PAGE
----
Congratulations to all of our Voya Unsung Heroes winners. Each year, 100 finalists receive $2,000 while three of them are selected as Top Winners to receive additional grants of $25,000, $10,000, and $5,000. You can find winners for your state or for a specific year using the controls below.
Michael Backus (2016)Wasilla, AK
Backus’ innovative teaching idea, “Robotic Blimps and Submarine,” is focused on building a program that enables students to design robotic contraptions. Students will be able to construct and program robotic submarines and blimps using sophisticated computer programming, while learning about engineering, electricity, and buoyancy. With the grant funds, Backus will have the opportunity to provide additional materials and equipment to his students so that they can create more advanced contraptions of their own design. In this program, Backus hopes students will learn many of the skills and concepts expected of middle school students while in an engaging and challenging manner and environment.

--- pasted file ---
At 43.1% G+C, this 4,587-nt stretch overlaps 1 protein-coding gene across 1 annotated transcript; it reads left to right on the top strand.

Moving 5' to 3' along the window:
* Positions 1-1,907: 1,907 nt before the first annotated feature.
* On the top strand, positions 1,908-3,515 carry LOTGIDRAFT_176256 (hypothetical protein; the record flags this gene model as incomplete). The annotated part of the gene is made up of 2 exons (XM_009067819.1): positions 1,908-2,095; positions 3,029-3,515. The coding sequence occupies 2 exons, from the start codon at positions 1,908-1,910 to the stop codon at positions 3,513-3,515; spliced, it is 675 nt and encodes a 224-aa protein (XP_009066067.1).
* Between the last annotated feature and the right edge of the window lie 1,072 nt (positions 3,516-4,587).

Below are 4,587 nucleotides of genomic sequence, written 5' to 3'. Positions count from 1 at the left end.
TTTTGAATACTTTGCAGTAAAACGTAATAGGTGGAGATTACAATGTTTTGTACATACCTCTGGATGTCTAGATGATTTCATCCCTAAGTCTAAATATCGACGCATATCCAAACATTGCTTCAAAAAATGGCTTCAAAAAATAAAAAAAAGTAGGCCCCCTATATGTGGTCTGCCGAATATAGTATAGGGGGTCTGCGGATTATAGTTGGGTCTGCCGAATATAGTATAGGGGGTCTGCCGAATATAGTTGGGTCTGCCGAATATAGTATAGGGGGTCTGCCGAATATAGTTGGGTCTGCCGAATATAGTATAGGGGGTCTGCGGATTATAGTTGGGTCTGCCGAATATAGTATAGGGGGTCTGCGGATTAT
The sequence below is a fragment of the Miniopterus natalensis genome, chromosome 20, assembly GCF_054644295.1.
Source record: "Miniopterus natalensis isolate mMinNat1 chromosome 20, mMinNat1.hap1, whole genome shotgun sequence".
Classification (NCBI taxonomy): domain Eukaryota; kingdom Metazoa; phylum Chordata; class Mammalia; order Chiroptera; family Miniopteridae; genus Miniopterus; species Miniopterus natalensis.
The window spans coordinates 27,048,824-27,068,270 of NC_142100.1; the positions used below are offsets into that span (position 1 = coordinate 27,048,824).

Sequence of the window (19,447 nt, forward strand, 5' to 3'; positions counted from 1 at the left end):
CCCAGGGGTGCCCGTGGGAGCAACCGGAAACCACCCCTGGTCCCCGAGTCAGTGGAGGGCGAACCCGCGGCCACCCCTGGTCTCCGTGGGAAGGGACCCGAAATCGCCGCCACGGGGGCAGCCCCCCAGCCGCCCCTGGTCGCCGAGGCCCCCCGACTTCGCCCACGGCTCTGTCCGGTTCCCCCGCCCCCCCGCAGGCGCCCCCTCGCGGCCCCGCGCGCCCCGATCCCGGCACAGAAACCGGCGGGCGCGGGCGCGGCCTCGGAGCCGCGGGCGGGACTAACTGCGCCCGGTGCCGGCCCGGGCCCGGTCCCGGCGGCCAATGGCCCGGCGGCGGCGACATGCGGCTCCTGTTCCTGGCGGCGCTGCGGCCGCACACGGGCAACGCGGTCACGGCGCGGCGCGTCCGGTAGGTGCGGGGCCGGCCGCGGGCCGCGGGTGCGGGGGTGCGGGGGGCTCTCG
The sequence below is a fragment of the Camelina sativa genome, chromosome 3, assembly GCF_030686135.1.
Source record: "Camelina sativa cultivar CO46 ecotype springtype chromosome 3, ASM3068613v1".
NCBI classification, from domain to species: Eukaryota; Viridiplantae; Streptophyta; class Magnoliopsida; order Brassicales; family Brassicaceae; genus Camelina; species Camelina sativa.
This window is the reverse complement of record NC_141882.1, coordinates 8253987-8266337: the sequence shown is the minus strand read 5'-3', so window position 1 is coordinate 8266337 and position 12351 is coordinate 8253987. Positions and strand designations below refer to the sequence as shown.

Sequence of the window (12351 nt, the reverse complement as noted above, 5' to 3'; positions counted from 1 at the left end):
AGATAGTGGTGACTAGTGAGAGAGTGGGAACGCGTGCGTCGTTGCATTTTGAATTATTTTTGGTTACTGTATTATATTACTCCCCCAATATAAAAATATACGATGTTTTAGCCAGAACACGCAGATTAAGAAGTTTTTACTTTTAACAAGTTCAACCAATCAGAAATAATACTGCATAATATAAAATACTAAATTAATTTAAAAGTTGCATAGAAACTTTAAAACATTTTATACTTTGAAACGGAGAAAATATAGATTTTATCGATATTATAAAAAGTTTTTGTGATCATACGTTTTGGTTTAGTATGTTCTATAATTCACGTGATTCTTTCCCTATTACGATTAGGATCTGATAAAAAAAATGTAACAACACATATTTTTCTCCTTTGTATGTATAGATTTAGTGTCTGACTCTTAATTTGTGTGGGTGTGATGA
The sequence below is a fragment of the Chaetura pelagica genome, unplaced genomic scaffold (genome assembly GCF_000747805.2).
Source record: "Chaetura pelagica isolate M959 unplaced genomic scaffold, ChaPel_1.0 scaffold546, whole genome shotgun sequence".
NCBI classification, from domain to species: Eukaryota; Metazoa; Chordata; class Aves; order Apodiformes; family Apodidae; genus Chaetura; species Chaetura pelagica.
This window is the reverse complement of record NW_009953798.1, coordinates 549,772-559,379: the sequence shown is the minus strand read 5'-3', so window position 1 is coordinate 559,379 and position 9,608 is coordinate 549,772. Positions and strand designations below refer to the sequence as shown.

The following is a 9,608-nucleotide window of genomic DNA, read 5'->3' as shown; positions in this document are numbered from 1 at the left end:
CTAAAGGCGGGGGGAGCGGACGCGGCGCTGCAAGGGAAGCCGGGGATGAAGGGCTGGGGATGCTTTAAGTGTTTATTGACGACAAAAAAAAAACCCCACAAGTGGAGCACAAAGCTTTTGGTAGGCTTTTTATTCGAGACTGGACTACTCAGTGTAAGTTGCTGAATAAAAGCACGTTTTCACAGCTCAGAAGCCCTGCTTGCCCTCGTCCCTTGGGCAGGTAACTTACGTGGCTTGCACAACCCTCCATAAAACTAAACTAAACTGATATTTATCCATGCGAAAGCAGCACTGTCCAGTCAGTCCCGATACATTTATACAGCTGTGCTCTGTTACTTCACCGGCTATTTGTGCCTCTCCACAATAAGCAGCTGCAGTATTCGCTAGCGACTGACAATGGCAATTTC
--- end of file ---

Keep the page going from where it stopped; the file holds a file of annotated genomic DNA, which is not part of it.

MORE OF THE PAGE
Lane Patterson (2016)Jacksonville, AL
Patterson’s innovative teaching idea, “New Health Science Program,” is focused on educating students in all aspects of the healthcare field, to develop and inspire future jobs in a medical-based field. The program will consist of three different classes and a senior internship, made up of Foundations of Health, Therapeutics, and Medical Interventions. The equipment provided with this grant is funding more than a curriculum and daily classroom activities – it is building potential doctors, nurses, EMTs and pharmacists who could make a significant difference in the medical world one day. Patterson believes this will open up new doors and introduce many new ideas to students who may not have known they were interested in the medical field.
Terri Elder (2016)Birmingham, AL